by Glenn Ellmers
Long-time readers of the Forest Hills Connection may remember an article from 2015 that opened with an interesting question: “Why is there a curb cut and a gate to nowhere on Connecticut Avenue between Tilden and Van Ness Streets?”
As a long-resident of Van Ness Street, I had often wondered that myself, since it just leads into a small park outside the old Intelsat building, and there doesn’t seem to be anywhere for vehicles to go.
The answer, as the article explains, is that “It’s an entrance gate to what was once ‘one of the country’s most sophisticated scientific laboratory complexes,’ the National Bureau of Standards.” The article links to a wonderful, detailed history of the old Bureau of Standards complex, with several fine photographs.
Just recently, a commemorative plaque was installed next to that curb cut memorializing one of the most notable achievements to have occurred in our neighborhood. On August 8th, a ceremony was held there to honor Bureau of Standards scientist Harold Lyons and his colleagues for pioneering the atomic clock, which “fundamentally altered the way that time is measured and kept.” The ceremony was hosted by the Institute of Electrical and Electronics Engineers (IEEE), and attended by several senior IEEE officials, including Kent Rochford, acting Director of the National Institute of Standards and Technology – the successor to the old Bureau of Standards.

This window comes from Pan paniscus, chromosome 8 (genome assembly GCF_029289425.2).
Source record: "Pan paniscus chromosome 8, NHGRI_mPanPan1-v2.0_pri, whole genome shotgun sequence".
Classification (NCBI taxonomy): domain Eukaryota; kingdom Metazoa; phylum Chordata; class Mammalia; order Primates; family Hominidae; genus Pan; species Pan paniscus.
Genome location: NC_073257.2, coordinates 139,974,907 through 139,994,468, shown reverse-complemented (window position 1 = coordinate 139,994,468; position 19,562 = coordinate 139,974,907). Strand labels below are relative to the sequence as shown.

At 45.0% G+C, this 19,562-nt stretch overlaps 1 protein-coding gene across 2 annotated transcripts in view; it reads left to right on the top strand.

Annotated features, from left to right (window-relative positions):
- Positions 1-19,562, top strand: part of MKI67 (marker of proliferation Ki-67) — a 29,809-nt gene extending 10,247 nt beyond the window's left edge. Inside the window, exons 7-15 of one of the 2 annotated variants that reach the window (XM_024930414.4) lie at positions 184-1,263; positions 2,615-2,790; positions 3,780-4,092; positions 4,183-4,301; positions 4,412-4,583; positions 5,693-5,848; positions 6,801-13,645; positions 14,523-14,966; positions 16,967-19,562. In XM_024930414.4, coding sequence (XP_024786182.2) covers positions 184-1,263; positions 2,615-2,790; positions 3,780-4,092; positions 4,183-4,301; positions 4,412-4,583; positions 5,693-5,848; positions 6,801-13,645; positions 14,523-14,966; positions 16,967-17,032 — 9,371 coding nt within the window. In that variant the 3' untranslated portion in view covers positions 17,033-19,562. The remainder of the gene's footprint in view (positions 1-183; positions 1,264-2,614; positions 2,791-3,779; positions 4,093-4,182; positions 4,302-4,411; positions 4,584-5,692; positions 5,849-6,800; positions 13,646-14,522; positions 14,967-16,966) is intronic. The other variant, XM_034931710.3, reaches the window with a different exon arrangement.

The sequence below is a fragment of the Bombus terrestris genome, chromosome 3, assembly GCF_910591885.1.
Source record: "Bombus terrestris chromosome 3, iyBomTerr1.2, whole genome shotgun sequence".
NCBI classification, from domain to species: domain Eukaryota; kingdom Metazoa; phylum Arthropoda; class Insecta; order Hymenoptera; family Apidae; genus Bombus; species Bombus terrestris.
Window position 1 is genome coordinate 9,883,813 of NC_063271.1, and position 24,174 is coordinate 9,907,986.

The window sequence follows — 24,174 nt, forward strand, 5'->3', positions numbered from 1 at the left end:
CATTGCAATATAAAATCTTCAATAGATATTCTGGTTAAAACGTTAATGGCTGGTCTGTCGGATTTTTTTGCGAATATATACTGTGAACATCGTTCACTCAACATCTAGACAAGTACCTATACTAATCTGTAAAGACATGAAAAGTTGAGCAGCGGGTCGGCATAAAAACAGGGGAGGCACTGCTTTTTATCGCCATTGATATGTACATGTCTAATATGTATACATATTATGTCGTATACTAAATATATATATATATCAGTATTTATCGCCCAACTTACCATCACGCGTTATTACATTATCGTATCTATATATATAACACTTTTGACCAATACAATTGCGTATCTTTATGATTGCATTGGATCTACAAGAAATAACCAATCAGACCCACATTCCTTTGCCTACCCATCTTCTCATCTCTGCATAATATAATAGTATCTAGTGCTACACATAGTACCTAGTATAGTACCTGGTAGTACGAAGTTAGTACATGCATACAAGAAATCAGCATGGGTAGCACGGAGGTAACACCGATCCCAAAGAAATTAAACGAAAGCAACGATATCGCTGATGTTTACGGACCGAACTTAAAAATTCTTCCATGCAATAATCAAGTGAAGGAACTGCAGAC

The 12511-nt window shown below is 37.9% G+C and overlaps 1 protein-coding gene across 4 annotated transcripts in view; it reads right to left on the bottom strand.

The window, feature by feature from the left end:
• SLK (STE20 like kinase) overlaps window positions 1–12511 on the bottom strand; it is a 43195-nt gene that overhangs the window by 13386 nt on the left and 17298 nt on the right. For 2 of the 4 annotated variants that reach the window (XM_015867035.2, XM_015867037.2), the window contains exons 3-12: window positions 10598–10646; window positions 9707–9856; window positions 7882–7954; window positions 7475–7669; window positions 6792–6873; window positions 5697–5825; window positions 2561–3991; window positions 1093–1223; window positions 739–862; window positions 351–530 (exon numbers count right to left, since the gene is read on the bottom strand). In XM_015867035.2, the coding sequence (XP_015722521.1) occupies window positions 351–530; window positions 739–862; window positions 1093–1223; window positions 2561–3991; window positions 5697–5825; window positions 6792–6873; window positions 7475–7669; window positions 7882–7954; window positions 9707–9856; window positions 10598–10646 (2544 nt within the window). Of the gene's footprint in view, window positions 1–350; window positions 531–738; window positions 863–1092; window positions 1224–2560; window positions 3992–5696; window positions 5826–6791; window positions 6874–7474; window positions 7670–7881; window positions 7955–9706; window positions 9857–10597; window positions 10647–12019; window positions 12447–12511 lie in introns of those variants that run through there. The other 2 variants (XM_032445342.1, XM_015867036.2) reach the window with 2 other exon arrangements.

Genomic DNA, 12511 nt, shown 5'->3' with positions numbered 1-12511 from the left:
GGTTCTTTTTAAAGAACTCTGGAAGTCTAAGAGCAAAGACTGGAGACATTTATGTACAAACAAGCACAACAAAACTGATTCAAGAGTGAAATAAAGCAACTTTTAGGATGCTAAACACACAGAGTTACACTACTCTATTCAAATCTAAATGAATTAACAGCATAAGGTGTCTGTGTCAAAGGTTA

The plaque reads: “The first atomic clock, developed near this site by Harold Lyons at the National Bureau of Standards, revolutionized timekeeping by using transitions of the ammonia molecule as its source of frequency. Far more accurate than previous clocks, atomic clocks quickly replaced the Earth’s rotational rate as the reference for world time. Atomic clock accuracy made possible many new technologies including the Global Positioning System (GPS).”
Work on the atomic clock began in 1947, and it was revealed to the public in 1949. More information on the ceremony, and the amazing technology behind the atomic clock, can be found in the IEEE’s newsletter.